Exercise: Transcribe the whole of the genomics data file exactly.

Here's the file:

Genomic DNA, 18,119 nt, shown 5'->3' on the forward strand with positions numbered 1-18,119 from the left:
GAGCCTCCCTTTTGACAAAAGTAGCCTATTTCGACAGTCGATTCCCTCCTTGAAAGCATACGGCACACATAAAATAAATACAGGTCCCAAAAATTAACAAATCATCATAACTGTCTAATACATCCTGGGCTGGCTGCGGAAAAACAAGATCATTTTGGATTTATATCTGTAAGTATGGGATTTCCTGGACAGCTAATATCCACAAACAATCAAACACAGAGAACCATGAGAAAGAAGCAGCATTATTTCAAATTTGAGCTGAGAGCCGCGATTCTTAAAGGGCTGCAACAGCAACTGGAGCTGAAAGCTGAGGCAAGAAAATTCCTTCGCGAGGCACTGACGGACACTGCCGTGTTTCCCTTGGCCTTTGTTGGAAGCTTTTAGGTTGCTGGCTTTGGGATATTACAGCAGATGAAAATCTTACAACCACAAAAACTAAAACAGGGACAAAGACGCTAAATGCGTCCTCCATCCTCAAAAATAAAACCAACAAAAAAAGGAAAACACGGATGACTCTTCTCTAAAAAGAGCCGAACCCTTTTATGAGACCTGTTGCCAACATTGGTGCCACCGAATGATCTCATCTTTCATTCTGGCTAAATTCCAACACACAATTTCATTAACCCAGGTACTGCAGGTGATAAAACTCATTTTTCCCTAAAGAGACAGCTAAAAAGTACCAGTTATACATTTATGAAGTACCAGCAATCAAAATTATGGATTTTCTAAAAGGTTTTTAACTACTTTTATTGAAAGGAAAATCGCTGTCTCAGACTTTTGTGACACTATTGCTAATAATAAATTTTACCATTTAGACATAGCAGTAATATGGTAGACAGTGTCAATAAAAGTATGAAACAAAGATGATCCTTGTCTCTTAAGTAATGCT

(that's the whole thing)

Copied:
Genomic DNA, 18,119 nt, shown 5'->3' on the forward strand with positions numbered 1-18,119 from the left:
GAGCCTCCCTTTTGACAAAAGTAGCCTATTTCGACAGTCGATTCCCTCCTTGAAAGCATACGGCACACATAAAATAAATACAGGTCCCAAAAATTAACAAATCATCATAACTGTCTAATACATCCTGGGCTGGCTGCGGAAAAACAAGATCATTTTGGATTTATATCTGTAAGTATGGGATTTCCTGGACAGCTAATATCCACAAACAATCAAACACAGAGAACCATGAGAAAGAAGCAGCATTATTTCAAATTTGAGCTGAGAGCCGCGATTCTTAAAGGGCTGCAACAGCAACTGGAGCTGAAAGCTGAGGCAAGAAAATTCCTTCGCGAGGCACTGACGGACACTGCCGTGTTTCCCTTGGCCTTTGTTGGAAGCTTTTAGGTTGCTGGCTTTGGGATATTACAGCAGATGAAAATCTTACAACCACAAAAACTAAAACAGGGACAAAGACGCTAAATGCGTCCTCCATCCTCAAAAATAAAACCAACAAAAAAAGGAAAACACGGATGACTCTTCTCTAAAAAGAGCCGAACCCTTTTATGAGACCTGTTGCCAACATTGGTGCCACCGAATGATCTCATCTTTCATTCTGGCTAAATTCCAACACACAATTTCATTAACCCAGGTACTGCAGGTGATAAAACTCATTTTTCCCTAAAGAGACAGCTAAAAAGTACCAGTTATACATTTATGAAGTACCAGCAATCAAAATTATGGATTTTCTAAAAGGTTTTTAACTACTTTTATTGAAAGGAAAATCGCTGTCTCAGACTTTTGTGACACTATTGCTAATAATAAATTTTACCATTTAGACATAGCAGTAATATGGTAGACAGTGTCAATAAAAGTATGAAACAAAGATGATCCTTGTCTCTTAAGTAATGCT